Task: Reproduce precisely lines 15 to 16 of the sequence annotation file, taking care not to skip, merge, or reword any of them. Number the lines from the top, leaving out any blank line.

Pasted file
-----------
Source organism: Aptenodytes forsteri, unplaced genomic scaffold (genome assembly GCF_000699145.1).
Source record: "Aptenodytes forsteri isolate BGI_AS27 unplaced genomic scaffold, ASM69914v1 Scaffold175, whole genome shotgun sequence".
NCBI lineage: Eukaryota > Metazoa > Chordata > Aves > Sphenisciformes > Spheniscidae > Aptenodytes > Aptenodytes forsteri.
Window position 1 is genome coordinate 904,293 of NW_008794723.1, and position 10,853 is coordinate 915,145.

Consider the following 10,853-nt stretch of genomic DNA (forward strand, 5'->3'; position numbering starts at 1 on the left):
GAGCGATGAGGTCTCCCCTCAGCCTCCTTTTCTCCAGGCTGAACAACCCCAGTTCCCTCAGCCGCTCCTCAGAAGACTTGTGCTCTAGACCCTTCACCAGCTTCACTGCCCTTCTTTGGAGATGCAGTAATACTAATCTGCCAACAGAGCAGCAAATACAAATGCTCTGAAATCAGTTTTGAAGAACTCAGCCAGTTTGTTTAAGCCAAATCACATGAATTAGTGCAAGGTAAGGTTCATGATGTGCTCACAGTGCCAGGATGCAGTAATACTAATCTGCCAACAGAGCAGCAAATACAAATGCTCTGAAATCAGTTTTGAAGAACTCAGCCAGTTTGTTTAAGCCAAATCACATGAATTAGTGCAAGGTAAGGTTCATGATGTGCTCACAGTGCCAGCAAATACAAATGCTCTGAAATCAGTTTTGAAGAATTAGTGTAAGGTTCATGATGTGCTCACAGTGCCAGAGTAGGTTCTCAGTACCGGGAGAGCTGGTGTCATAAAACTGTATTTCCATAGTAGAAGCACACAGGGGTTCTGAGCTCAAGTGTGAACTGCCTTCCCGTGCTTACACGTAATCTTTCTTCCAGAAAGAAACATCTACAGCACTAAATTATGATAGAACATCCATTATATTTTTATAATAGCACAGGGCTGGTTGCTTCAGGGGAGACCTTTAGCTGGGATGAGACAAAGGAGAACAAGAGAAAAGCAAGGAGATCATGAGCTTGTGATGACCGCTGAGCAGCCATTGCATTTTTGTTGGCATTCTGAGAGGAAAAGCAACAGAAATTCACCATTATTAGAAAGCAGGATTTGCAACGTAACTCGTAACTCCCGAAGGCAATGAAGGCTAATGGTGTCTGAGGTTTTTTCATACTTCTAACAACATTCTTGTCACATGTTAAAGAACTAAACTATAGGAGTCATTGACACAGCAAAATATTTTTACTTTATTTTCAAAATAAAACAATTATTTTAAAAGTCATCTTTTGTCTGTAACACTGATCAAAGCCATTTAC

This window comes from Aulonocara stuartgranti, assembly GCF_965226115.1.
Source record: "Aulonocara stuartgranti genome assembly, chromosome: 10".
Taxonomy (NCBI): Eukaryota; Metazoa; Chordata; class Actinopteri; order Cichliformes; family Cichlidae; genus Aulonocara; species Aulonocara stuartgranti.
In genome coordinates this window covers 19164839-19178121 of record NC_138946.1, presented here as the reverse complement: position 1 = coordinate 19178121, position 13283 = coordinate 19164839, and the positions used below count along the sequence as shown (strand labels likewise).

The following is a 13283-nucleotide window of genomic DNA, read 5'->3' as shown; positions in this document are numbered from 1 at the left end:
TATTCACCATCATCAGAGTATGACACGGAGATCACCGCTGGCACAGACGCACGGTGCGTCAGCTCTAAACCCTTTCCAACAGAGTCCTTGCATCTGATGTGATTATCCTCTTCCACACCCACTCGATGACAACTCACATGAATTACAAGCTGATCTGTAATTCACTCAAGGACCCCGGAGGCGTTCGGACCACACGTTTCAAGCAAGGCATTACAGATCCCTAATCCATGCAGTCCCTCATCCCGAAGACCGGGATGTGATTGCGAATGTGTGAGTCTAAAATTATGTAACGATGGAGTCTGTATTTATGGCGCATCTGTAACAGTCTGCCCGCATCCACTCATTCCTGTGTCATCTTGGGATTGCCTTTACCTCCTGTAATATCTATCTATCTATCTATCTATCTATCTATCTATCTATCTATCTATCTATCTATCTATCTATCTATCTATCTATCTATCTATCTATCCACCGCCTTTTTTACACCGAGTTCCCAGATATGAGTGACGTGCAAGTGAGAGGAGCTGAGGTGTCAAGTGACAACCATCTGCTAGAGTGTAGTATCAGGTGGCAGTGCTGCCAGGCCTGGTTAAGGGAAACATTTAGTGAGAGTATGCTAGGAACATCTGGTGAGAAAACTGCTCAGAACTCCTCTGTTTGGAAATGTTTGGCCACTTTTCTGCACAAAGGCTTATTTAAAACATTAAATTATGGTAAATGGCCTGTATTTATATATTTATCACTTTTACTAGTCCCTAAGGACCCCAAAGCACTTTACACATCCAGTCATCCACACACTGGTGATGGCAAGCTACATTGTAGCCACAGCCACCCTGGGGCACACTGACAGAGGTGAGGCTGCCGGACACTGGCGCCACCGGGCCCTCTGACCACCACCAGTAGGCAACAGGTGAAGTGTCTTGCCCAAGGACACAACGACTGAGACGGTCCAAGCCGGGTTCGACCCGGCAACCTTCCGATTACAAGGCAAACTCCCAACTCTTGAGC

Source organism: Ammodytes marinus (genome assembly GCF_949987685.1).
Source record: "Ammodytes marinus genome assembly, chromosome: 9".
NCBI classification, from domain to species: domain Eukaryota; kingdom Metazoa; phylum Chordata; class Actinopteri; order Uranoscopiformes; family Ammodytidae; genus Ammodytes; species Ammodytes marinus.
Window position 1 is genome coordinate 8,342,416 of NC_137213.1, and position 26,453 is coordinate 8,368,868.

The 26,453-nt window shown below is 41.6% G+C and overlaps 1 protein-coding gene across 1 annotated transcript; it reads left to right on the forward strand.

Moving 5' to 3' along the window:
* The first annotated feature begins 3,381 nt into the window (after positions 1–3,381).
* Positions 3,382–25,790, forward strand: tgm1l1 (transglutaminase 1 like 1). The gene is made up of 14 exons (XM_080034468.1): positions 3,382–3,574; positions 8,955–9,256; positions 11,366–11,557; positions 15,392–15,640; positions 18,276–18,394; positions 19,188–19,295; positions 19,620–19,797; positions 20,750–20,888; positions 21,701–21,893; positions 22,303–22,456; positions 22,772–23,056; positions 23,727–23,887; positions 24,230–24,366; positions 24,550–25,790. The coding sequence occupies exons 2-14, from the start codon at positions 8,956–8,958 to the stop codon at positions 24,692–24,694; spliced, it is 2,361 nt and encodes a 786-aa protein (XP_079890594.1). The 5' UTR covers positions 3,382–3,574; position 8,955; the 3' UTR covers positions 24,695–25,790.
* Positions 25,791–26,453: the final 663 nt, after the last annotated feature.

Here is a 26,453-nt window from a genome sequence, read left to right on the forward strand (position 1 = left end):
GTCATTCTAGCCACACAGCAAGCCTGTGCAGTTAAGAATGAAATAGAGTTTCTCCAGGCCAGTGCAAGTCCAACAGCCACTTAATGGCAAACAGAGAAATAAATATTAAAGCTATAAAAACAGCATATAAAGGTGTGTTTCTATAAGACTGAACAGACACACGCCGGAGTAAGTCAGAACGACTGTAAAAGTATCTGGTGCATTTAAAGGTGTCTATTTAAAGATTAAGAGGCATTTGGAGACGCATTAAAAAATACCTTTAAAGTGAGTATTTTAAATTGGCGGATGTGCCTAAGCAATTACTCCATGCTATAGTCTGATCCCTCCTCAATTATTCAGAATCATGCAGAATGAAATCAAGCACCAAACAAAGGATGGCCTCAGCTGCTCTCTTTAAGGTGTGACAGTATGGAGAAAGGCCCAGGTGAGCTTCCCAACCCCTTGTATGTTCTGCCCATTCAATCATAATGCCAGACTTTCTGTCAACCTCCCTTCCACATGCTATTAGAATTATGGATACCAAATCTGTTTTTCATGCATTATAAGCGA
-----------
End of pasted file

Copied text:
NCBI classification, from domain to species: domain Eukaryota; kingdom Metazoa; phylum Chordata; class Actinopteri; order Uranoscopiformes; family Ammodytidae; genus Ammodytes; species Ammodytes marinus.
Window position 1 is genome coordinate 8,342,416 of NC_137213.1, and position 26,453 is coordinate 8,368,868.